The JBC acknowledged that suspending the Homestead Exemption would create very real problem for many older Coloradans but to not do so will make eliminating the $3.3 billion General Fund deficit much more difficult. Where else would you cut the to come up with $163 million? The committee also acknowledge the long time concerns about the exemption not being means tested as a complicating factor in how a lot of folks think about the exemption. They led them into a discussion of anything they could do to offer an alternative to those most in need. The alternative they most were interested in is the PTC Rebate (Property Tax/Rent/Heat Rebate). They even asked staff to research options for increasing the funding for the PTC Rebate. We at Senior Lobby would support that as we were a prime sponsor of HB 19-1085, a bill that accomplished about a 5% increased in the program last year. But we still are skeptical that any increased funding is likely when they are having to make such deep cuts.
Assuming that the Homestead Exemption is suspended, a likely consequence will be to drive increased demand for senior services. As we often say, “Just because the money goes away doesn’t mean the need goes away”. Thus, the work of community organizations and the Area Agencies on Aging to keep older Coloradans safe and healthy in their residences becomes even more critical than it already is and needs to stay fully funded.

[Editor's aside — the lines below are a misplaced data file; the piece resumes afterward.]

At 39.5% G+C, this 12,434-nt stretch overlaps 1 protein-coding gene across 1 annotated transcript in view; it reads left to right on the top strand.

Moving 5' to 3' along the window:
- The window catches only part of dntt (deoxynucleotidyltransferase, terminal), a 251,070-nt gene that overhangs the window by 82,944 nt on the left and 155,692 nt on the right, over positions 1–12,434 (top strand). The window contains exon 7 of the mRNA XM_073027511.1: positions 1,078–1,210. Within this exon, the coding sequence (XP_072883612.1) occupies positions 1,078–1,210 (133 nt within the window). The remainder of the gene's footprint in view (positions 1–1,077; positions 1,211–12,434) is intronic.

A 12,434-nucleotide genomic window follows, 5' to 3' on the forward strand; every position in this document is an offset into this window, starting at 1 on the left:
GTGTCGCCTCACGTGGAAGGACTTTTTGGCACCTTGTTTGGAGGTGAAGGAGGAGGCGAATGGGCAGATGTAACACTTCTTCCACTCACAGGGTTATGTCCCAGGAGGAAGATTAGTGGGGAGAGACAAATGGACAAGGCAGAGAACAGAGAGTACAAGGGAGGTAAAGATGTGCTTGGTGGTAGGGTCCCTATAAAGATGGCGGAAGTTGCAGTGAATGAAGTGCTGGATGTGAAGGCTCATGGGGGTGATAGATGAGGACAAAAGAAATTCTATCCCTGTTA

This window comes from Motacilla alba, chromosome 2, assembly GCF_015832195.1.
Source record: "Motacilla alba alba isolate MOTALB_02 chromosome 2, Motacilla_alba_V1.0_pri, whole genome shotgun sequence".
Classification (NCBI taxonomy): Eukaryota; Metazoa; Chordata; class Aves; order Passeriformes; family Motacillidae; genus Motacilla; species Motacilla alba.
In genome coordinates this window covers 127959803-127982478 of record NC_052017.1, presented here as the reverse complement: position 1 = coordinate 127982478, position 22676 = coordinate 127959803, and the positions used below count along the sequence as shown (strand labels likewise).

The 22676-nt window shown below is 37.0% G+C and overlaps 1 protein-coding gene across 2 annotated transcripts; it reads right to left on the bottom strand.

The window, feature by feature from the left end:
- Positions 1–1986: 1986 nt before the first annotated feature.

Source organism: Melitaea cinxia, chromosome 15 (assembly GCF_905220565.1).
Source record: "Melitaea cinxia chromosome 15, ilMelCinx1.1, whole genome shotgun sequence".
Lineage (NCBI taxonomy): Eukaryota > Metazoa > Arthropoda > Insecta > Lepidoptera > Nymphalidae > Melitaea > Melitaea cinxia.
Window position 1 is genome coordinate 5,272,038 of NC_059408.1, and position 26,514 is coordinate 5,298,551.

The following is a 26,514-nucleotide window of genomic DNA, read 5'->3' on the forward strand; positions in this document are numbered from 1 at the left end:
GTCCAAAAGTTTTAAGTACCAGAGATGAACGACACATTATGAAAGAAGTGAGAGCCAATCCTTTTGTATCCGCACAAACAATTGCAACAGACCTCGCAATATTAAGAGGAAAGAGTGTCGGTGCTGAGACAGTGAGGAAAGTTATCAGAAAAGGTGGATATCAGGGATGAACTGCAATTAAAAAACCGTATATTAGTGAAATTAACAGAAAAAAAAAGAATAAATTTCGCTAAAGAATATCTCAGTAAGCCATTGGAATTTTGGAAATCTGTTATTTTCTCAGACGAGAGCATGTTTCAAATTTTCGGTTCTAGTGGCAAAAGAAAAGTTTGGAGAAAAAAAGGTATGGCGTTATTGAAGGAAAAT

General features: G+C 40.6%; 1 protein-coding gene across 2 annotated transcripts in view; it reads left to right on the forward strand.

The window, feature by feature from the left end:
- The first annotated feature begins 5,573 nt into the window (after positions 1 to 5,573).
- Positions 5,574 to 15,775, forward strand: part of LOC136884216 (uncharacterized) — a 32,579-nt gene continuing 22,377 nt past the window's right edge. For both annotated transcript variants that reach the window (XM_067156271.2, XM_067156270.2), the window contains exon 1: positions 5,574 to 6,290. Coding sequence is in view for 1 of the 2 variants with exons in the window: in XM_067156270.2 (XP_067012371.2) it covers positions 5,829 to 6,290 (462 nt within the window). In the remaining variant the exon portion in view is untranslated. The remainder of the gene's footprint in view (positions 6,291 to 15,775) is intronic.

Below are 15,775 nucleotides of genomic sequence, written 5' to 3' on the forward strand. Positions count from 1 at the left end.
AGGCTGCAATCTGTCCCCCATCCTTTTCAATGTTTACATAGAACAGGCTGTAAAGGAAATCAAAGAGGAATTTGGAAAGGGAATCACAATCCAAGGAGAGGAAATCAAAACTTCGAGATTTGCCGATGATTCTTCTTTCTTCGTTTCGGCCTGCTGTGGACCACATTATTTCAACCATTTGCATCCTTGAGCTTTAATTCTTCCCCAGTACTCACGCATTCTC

Finally, we should all be grateful for the service of the six legislators who sit on the Joint Budget Committee. Their job is incredibly, impossibly, difficult right now. You, in your household, have difficult decisions to make when your household income falls 25% or more; this is what the JBC is doing for our state. Maybe you have to decide between cooking and ordering takeout, or paying your rent vs. your car payment, or cutting your internet services.
The JBC has larger, and no less important, choices. Never take for granted their service; thank them whenever you get the chance. I know of no one who would want to be a JBC member today. They cannot win, no matter what they do. Cut them some slack.
They are doing the best they can. No one has ever been in their shoes.
Learn more about the Joint Budget Committee – CLICK HERE
TABOR Emergency Reserve – What is it; how is it used: